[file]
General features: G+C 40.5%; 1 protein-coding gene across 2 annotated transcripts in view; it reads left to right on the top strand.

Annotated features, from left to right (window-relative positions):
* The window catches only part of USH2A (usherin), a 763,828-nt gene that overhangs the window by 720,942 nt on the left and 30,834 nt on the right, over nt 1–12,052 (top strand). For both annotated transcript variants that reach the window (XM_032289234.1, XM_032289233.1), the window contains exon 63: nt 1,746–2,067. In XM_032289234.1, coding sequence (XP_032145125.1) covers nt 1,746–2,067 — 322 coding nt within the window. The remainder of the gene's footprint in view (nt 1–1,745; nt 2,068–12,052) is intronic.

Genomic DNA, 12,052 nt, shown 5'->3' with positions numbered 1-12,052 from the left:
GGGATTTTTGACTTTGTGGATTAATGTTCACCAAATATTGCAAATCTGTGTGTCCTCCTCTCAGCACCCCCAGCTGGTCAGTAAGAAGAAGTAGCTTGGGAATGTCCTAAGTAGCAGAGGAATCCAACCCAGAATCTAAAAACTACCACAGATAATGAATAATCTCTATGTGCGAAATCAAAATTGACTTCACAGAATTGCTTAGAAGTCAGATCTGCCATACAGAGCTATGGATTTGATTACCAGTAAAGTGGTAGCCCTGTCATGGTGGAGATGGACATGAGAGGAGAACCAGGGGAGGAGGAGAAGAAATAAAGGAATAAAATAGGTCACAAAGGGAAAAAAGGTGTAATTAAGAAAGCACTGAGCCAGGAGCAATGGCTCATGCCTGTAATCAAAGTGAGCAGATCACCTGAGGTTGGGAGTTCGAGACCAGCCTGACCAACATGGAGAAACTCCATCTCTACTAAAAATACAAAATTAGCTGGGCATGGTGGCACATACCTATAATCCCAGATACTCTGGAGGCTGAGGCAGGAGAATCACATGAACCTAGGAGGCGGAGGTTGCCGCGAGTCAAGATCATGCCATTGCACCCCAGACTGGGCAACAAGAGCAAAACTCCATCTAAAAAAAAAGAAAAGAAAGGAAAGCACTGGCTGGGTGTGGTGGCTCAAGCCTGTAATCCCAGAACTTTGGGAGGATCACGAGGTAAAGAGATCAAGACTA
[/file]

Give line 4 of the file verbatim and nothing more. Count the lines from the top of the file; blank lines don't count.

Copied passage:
Genomic DNA, 12,052 nt, shown 5'->3' with positions numbered 1-12,052 from the left: